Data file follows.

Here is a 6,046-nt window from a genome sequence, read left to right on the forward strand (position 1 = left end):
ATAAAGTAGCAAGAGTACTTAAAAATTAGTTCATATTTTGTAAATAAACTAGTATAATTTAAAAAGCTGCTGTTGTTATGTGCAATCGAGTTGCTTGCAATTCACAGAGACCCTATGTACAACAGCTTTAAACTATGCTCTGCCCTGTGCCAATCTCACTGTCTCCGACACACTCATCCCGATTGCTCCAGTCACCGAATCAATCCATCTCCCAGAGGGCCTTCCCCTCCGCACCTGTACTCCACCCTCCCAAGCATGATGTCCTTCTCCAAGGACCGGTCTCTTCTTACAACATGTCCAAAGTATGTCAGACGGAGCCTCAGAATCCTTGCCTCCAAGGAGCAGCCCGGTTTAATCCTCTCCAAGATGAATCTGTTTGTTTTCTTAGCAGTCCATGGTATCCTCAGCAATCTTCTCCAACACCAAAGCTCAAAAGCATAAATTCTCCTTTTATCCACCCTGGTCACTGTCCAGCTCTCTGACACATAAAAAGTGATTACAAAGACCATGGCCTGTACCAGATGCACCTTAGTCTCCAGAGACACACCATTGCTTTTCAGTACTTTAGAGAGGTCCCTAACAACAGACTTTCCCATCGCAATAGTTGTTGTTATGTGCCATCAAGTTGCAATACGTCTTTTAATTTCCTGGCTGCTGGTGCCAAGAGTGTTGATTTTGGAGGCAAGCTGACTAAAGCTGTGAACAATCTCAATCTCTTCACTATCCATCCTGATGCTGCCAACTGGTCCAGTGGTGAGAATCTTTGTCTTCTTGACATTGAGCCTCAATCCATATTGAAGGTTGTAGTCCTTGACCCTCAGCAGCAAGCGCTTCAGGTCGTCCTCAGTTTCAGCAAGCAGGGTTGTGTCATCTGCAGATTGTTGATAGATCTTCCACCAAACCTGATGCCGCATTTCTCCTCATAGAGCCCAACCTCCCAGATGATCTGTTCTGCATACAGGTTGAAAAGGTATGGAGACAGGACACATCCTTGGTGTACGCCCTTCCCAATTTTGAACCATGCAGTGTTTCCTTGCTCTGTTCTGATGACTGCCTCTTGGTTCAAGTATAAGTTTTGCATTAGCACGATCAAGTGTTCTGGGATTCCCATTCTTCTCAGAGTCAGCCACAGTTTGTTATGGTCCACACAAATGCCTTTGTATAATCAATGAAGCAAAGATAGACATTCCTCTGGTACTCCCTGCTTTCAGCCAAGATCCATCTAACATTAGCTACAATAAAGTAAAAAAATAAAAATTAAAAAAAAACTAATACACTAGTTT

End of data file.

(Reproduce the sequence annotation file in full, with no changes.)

Here is a 6,046-nt window from a genome sequence, read left to right on the forward strand (position 1 = left end):
ATAAAGTAGCAAGAGTACTTAAAAATTAGTTCATATTTTGTAAATAAACTAGTATAATTTAAAAAGCTGCTGTTGTTATGTGCAATCGAGTTGCTTGCAATTCACAGAGACCCTATGTACAACAGCTTTAAACTATGCTCTGCCCTGTGCCAATCTCACTGTCTCCGACACACTCATCCCGATTGCTCCAGTCACCGAATCAATCCATCTCCCAGAGGGCCTTCCCCTCCGCACCTGTACTCCACCCTCCCAAGCATGATGTCCTTCTCCAAGGACCGGTCTCTTCTTACAACATGTCCAAAGTATGTCAGACGGAGCCTCAGAATCCTTGCCTCCAAGGAGCAGCCCGGTTTAATCCTCTCCAAGATGAATCTGTTTGTTTTCTTAGCAGTCCATGGTATCCTCAGCAATCTTCTCCAACACCAAAGCTCAAAAGCATAAATTCTCCTTTTATCCACCCTGGTCACTGTCCAGCTCTCTGACACATAAAAAGTGATTACAAAGACCATGGCCTGTACCAGATGCACCTTAGTCTCCAGAGACACACCATTGCTTTTCAGTACTTTAGAGAGGTCCCTAACAACAGACTTTCCCATCGCAATAGTTGTTGTTATGTGCCATCAAGTTGCAATACGTCTTTTAATTTCCTGGCTGCTGGTGCCAAGAGTGTTGATTTTGGAGGCAAGCTGACTAAAGCTGTGAACAATCTCAATCTCTTCACTATCCATCCTGATGCTGCCAACTGGTCCAGTGGTGAGAATCTTTGTCTTCTTGACATTGAGCCTCAATCCATATTGAAGGTTGTAGTCCTTGACCCTCAGCAGCAAGCGCTTCAGGTCGTCCTCAGTTTCAGCAAGCAGGGTTGTGTCATCTGCAGATTGTTGATAGATCTTCCACCAAACCTGATGCCGCATTTCTCCTCATAGAGCCCAACCTCCCAGATGATCTGTTCTGCATACAGGTTGAAAAGGTATGGAGACAGGACACATCCTTGGTGTACGCCCTTCCCAATTTTGAACCATGCAGTGTTTCCTTGCTCTGTTCTGATGACTGCCTCTTGGTTCAAGTATAAGTTTTGCATTAGCACGATCAAGTGTTCTGGGATTCCCATTCTTCTCAGAGTCAGCCACAGTTTGTTATGGTCCACACAAATGCCTTTGTATAATCAATGAAGCAAAGATAGACATTCCTCTGGTACTCCCTGCTTTCAGCCAAGATCCATCTAACATTAGCTACAATAAAGTAAAAAAATAAAAATTAAAAAAAAACTAATACACTAGTTT